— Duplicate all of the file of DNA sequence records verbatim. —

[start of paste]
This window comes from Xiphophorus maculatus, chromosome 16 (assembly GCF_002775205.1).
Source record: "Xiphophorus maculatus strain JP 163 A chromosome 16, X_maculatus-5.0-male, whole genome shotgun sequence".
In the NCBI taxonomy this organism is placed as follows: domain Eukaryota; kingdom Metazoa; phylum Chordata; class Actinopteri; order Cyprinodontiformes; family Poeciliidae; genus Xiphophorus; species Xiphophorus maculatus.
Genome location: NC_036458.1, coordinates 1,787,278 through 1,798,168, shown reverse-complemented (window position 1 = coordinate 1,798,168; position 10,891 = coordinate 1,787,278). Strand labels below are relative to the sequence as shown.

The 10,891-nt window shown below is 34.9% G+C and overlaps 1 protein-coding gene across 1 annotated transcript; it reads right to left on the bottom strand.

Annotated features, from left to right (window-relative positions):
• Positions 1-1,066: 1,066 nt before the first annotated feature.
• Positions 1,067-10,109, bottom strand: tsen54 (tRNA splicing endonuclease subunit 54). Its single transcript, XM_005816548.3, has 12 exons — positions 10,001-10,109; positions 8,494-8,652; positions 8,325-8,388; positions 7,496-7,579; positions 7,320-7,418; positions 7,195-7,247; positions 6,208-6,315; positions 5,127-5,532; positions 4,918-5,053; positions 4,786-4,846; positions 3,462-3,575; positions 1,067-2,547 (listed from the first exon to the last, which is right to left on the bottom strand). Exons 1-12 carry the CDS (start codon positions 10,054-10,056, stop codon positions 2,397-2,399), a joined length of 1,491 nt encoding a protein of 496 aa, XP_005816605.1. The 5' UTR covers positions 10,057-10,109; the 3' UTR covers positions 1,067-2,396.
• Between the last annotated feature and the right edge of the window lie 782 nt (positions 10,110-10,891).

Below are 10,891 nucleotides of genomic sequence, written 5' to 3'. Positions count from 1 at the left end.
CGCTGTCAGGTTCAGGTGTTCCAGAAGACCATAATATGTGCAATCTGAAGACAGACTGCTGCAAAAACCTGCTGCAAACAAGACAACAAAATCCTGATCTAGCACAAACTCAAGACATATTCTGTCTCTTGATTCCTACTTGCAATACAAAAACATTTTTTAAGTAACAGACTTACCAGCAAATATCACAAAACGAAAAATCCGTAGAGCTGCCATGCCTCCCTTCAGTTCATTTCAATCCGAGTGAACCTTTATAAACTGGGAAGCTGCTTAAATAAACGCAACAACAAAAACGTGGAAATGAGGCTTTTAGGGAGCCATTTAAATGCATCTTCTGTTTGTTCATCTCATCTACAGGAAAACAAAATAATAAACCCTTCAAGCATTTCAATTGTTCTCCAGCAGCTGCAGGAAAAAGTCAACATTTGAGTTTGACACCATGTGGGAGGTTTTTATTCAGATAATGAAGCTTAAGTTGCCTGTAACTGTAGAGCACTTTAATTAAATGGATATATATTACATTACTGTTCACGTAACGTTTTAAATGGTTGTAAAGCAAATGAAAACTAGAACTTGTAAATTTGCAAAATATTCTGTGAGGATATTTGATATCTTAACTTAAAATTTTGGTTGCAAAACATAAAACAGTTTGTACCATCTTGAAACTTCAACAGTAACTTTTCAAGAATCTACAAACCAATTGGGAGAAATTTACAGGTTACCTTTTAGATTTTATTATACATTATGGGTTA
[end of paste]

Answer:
This window comes from Xiphophorus maculatus, chromosome 16 (assembly GCF_002775205.1).
Source record: "Xiphophorus maculatus strain JP 163 A chromosome 16, X_maculatus-5.0-male, whole genome shotgun sequence".
In the NCBI taxonomy this organism is placed as follows: domain Eukaryota; kingdom Metazoa; phylum Chordata; class Actinopteri; order Cyprinodontiformes; family Poeciliidae; genus Xiphophorus; species Xiphophorus maculatus.
Genome location: NC_036458.1, coordinates 1,787,278 through 1,798,168, shown reverse-complemented (window position 1 = coordinate 1,798,168; position 10,891 = coordinate 1,787,278). Strand labels below are relative to the sequence as shown.

The 10,891-nt window shown below is 34.9% G+C and overlaps 1 protein-coding gene across 1 annotated transcript; it reads right to left on the bottom strand.

Annotated features, from left to right (window-relative positions):
• Positions 1-1,066: 1,066 nt before the first annotated feature.
• Positions 1,067-10,109, bottom strand: tsen54 (tRNA splicing endonuclease subunit 54). Its single transcript, XM_005816548.3, has 12 exons — positions 10,001-10,109; positions 8,494-8,652; positions 8,325-8,388; positions 7,496-7,579; positions 7,320-7,418; positions 7,195-7,247; positions 6,208-6,315; positions 5,127-5,532; positions 4,918-5,053; positions 4,786-4,846; positions 3,462-3,575; positions 1,067-2,547 (listed from the first exon to the last, which is right to left on the bottom strand). Exons 1-12 carry the CDS (start codon positions 10,054-10,056, stop codon positions 2,397-2,399), a joined length of 1,491 nt encoding a protein of 496 aa, XP_005816605.1. The 5' UTR covers positions 10,057-10,109; the 3' UTR covers positions 1,067-2,396.
• Between the last annotated feature and the right edge of the window lie 782 nt (positions 10,110-10,891).

Below are 10,891 nucleotides of genomic sequence, written 5' to 3'. Positions count from 1 at the left end.
CGCTGTCAGGTTCAGGTGTTCCAGAAGACCATAATATGTGCAATCTGAAGACAGACTGCTGCAAAAACCTGCTGCAAACAAGACAACAAAATCCTGATCTAGCACAAACTCAAGACATATTCTGTCTCTTGATTCCTACTTGCAATACAAAAACATTTTTTAAGTAACAGACTTACCAGCAAATATCACAAAACGAAAAATCCGTAGAGCTGCCATGCCTCCCTTCAGTTCATTTCAATCCGAGTGAACCTTTATAAACTGGGAAGCTGCTTAAATAAACGCAACAACAAAAACGTGGAAATGAGGCTTTTAGGGAGCCATTTAAATGCATCTTCTGTTTGTTCATCTCATCTACAGGAAAACAAAATAATAAACCCTTCAAGCATTTCAATTGTTCTCCAGCAGCTGCAGGAAAAAGTCAACATTTGAGTTTGACACCATGTGGGAGGTTTTTATTCAGATAATGAAGCTTAAGTTGCCTGTAACTGTAGAGCACTTTAATTAAATGGATATATATTACATTACTGTTCACGTAACGTTTTAAATGGTTGTAAAGCAAATGAAAACTAGAACTTGTAAATTTGCAAAATATTCTGTGAGGATATTTGATATCTTAACTTAAAATTTTGGTTGCAAAACATAAAACAGTTTGTACCATCTTGAAACTTCAACAGTAACTTTTCAAGAATCTACAAACCAATTGGGAGAAATTTACAGGTTACCTTTTAGATTTTATTATACATTATGGGTTA